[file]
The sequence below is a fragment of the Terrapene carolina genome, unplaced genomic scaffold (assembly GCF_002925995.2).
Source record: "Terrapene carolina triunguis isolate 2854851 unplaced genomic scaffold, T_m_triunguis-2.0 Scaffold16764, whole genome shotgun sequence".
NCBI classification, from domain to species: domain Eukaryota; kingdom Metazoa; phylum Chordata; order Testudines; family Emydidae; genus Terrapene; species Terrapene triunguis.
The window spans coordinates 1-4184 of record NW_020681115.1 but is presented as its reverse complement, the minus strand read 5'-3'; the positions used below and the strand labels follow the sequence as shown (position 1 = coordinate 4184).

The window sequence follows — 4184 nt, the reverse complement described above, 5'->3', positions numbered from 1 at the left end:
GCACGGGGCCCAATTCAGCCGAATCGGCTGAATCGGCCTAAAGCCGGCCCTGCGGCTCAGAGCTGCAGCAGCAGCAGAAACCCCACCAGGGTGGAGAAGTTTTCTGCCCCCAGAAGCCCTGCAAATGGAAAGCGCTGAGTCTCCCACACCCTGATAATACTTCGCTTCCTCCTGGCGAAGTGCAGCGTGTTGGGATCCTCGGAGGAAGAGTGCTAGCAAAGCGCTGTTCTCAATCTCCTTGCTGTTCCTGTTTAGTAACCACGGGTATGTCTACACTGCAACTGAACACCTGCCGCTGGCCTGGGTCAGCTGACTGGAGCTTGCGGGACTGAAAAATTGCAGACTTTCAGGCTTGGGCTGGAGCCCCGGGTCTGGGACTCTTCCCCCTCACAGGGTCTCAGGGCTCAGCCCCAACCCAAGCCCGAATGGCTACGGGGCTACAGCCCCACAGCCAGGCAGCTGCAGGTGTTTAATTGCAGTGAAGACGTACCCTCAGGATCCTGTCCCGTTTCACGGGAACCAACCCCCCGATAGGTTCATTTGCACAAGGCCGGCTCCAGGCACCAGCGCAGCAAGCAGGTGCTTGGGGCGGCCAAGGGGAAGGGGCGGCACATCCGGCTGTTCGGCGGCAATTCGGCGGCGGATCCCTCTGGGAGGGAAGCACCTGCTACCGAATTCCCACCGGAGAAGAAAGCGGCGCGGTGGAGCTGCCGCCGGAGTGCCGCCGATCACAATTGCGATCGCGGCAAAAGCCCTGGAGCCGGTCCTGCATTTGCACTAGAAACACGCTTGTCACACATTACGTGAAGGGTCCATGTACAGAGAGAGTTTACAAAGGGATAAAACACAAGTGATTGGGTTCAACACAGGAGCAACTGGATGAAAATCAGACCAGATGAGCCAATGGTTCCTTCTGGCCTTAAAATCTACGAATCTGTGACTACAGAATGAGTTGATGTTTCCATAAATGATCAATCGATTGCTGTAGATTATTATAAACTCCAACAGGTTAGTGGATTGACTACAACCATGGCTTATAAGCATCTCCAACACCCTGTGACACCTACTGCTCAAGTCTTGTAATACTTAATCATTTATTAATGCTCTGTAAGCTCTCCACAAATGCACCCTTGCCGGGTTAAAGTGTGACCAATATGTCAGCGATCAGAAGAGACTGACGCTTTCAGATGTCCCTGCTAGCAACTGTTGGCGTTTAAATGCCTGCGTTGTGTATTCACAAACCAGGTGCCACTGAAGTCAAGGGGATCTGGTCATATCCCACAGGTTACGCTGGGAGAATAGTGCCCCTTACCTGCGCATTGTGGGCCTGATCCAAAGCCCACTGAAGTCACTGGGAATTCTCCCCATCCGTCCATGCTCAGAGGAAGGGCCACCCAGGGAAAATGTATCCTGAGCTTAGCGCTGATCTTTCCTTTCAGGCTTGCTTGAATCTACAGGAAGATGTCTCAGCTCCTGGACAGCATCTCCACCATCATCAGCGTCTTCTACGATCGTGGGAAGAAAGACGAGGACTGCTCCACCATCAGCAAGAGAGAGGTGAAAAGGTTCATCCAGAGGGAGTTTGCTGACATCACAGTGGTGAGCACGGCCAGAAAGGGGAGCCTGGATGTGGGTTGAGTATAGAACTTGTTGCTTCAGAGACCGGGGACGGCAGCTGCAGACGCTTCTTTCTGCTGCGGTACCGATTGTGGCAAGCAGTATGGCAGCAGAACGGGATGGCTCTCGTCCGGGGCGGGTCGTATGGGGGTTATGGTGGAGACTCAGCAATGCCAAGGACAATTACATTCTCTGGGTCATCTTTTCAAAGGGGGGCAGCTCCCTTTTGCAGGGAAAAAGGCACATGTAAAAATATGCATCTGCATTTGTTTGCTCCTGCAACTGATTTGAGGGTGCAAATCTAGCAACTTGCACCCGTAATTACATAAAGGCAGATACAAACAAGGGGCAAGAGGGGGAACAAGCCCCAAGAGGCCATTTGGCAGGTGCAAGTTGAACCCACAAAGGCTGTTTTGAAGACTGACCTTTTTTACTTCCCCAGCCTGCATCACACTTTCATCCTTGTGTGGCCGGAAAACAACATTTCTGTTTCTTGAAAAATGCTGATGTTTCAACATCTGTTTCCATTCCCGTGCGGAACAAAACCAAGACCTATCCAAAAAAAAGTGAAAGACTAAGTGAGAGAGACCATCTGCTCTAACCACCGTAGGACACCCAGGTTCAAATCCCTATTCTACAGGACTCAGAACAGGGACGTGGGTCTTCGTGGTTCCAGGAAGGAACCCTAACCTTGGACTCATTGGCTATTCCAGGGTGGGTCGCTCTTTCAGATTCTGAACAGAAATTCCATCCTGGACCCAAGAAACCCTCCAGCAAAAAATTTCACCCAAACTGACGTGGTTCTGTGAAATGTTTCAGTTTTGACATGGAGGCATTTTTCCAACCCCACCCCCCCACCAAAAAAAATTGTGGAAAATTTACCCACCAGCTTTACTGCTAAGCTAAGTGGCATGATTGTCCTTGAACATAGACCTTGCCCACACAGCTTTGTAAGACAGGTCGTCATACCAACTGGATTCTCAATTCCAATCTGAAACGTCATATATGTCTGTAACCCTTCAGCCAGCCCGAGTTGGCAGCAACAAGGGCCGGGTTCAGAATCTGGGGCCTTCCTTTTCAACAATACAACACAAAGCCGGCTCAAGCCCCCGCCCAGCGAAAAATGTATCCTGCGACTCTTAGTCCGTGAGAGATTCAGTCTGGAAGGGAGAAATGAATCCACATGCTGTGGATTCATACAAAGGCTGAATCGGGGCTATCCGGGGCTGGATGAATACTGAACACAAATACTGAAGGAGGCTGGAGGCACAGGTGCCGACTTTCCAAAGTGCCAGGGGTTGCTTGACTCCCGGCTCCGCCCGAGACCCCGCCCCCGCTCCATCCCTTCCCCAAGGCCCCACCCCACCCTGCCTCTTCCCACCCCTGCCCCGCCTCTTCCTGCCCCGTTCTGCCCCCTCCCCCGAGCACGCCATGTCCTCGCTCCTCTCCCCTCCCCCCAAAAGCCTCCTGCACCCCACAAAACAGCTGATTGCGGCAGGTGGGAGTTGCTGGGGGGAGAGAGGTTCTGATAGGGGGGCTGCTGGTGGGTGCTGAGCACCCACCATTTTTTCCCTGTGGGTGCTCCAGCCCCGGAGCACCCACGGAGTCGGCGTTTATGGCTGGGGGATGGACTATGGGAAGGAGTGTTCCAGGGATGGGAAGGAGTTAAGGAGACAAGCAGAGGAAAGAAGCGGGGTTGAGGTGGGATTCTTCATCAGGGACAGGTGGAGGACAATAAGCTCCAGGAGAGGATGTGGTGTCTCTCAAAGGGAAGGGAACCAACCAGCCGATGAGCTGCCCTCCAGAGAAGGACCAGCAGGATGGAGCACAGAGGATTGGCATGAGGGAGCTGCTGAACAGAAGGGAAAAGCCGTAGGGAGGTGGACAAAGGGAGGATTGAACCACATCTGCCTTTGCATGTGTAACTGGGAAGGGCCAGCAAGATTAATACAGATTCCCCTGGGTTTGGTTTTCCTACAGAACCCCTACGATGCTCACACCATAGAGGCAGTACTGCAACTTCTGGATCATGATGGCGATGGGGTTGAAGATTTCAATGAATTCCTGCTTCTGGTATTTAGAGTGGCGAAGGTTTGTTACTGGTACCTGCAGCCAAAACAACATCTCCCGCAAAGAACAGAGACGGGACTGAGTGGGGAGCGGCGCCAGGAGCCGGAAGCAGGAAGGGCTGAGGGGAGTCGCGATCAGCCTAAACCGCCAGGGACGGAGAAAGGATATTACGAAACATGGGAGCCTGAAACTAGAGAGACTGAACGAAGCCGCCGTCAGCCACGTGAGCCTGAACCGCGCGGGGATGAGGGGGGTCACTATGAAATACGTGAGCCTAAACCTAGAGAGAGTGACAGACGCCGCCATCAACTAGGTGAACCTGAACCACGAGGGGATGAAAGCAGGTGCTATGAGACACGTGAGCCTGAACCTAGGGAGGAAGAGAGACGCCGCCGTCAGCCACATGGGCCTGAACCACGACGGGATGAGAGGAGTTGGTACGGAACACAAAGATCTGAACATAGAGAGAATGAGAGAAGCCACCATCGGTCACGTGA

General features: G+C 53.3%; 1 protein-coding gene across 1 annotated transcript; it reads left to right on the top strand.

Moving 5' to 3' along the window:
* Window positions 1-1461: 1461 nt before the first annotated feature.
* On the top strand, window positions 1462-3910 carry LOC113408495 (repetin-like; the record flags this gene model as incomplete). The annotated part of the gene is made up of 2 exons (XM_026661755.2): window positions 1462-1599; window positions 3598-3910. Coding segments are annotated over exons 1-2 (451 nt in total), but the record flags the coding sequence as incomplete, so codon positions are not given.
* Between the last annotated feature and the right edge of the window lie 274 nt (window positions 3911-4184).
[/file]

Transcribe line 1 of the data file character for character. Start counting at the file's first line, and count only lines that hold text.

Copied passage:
The sequence below is a fragment of the Terrapene carolina genome, unplaced genomic scaffold (assembly GCF_002925995.2).